The U.S. Department of Education released new data detailing rampant racial disparities in nearly all 95,000 public schools across the country from the 2013-2014 school year.
Of all the grim revelations contained in the Civil Rights Data Collection national survey, the most worrying is perhaps the one about how discrimination starts early for African-American students in the education system.
While black students make up only 19 percent of all preschoolers, they account for an astounding 47 percent of all those who were suspended, which means they were 3.6 times likely to be suspended than their white classmates.
“These data show that we still fall far short of that ideal,” said U.S. Education Secretary John King, adding students of color, other minority students and disabled students are “not getting same opportunities to learn” as other classmates. “When we deny some students access to a high-quality education, we all lose out in multiple ways.”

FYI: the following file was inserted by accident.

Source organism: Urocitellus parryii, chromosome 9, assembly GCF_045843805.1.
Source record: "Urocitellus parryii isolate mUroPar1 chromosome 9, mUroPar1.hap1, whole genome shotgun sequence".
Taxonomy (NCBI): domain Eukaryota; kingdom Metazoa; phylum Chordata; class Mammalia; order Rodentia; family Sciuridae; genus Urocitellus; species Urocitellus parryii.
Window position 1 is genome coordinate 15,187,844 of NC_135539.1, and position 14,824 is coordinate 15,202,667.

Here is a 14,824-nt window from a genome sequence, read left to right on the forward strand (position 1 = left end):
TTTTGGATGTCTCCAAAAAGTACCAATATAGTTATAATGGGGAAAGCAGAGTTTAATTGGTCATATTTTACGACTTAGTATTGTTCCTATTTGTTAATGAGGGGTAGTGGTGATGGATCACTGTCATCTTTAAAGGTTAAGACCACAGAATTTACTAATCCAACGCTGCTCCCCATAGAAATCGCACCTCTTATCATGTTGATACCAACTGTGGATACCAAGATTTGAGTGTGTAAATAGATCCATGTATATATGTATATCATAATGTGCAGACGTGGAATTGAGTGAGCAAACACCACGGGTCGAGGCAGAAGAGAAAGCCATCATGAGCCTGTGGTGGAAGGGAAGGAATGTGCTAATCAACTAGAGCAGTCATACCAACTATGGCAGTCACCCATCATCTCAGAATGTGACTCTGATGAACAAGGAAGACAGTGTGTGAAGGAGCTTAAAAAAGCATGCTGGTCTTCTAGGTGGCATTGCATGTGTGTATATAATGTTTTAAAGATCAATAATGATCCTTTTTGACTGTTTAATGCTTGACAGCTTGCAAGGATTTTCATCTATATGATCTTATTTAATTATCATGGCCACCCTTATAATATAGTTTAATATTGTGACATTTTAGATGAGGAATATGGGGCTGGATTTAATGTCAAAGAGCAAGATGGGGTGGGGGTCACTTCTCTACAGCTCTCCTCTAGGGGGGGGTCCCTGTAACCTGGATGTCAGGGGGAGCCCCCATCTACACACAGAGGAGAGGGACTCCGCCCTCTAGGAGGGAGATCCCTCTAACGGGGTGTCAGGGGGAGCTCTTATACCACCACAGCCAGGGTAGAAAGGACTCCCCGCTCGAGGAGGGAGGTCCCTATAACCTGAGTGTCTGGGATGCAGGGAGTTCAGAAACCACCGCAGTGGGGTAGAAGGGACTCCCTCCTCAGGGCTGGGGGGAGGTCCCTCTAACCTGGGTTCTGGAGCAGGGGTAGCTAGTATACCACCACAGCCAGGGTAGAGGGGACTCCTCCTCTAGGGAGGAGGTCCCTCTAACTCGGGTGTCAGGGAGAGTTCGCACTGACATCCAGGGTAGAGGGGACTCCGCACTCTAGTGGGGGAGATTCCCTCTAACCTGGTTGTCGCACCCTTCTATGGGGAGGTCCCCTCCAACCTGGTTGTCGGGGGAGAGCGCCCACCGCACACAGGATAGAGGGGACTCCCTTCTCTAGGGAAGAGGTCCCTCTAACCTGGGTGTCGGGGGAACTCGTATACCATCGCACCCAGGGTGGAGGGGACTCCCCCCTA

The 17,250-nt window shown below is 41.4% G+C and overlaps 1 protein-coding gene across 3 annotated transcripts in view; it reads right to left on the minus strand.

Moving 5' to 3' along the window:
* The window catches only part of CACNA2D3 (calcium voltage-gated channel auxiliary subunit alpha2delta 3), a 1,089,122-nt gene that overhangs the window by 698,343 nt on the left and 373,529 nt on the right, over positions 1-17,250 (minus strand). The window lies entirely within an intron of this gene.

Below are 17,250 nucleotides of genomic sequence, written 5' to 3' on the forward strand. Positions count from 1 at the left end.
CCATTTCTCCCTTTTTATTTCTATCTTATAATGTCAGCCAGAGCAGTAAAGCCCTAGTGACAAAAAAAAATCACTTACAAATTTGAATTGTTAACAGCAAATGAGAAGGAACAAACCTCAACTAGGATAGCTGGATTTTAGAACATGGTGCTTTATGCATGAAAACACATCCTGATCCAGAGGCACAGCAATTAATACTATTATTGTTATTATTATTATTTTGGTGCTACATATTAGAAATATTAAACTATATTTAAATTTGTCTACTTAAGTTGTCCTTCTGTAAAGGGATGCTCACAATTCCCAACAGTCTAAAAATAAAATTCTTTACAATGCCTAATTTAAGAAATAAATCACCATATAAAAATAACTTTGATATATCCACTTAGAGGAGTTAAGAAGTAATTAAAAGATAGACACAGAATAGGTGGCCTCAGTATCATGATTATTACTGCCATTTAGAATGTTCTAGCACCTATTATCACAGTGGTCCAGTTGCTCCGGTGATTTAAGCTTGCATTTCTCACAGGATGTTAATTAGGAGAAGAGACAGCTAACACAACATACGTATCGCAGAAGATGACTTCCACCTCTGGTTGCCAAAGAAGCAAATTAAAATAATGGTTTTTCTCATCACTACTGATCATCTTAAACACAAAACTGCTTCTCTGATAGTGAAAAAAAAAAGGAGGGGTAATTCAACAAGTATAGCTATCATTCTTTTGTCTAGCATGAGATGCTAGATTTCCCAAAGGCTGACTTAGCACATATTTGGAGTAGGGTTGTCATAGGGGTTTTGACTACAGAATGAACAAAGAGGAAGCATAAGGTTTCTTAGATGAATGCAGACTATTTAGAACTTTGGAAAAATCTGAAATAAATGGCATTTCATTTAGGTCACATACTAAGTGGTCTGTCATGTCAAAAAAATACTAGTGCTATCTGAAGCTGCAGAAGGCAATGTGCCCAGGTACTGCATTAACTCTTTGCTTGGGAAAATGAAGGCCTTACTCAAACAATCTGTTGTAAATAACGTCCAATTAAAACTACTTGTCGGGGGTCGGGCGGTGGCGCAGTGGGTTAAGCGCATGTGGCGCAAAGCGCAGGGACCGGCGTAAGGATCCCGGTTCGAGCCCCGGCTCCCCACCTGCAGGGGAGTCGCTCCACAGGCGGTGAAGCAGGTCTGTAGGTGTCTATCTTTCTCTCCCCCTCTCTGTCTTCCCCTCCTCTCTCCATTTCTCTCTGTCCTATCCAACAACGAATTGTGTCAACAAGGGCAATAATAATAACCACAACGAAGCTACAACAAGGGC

A separate study published in the Sociology of Education last year showed how black students with behavioral problems were more likely to receive criminalized discipline in schools in comparison to their white peers who, in stark contrast, receive medical intervention.
While much of the national focus has remained transfixed on police violence against African-Americans over the past couple of years, the damning stats in the U.S. Department of Education reveal that the United States’ race problem doesn’t begin in streets — it starts in schools.